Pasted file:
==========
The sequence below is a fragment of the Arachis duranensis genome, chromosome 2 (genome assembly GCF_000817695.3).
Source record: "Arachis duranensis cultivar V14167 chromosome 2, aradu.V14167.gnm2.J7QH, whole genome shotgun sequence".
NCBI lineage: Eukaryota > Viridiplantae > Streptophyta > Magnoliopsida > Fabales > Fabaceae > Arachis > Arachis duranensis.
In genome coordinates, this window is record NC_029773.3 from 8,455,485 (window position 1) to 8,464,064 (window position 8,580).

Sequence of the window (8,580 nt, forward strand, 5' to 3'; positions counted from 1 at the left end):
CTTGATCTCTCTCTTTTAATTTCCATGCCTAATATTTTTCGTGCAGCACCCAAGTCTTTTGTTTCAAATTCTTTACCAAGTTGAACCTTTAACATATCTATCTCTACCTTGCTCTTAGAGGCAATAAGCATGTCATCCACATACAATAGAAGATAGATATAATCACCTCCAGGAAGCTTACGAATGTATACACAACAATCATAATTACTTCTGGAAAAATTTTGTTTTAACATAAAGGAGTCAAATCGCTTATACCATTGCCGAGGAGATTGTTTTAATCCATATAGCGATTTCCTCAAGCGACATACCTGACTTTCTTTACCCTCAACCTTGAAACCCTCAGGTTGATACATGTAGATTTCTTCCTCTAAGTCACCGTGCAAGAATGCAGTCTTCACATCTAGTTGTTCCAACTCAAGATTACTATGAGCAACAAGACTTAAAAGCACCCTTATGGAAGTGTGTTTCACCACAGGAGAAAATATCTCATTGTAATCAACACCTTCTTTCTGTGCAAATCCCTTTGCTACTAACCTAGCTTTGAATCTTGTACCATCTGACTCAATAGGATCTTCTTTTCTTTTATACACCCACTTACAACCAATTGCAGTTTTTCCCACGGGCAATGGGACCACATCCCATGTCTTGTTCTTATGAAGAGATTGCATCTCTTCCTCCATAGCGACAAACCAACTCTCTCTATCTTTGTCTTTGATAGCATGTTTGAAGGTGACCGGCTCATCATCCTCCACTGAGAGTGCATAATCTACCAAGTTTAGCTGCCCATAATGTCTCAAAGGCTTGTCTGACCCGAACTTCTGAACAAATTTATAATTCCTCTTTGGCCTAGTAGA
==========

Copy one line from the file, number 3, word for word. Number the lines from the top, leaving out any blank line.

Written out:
NCBI lineage: Eukaryota > Viridiplantae > Streptophyta > Magnoliopsida > Fabales > Fabaceae > Arachis > Arachis duranensis.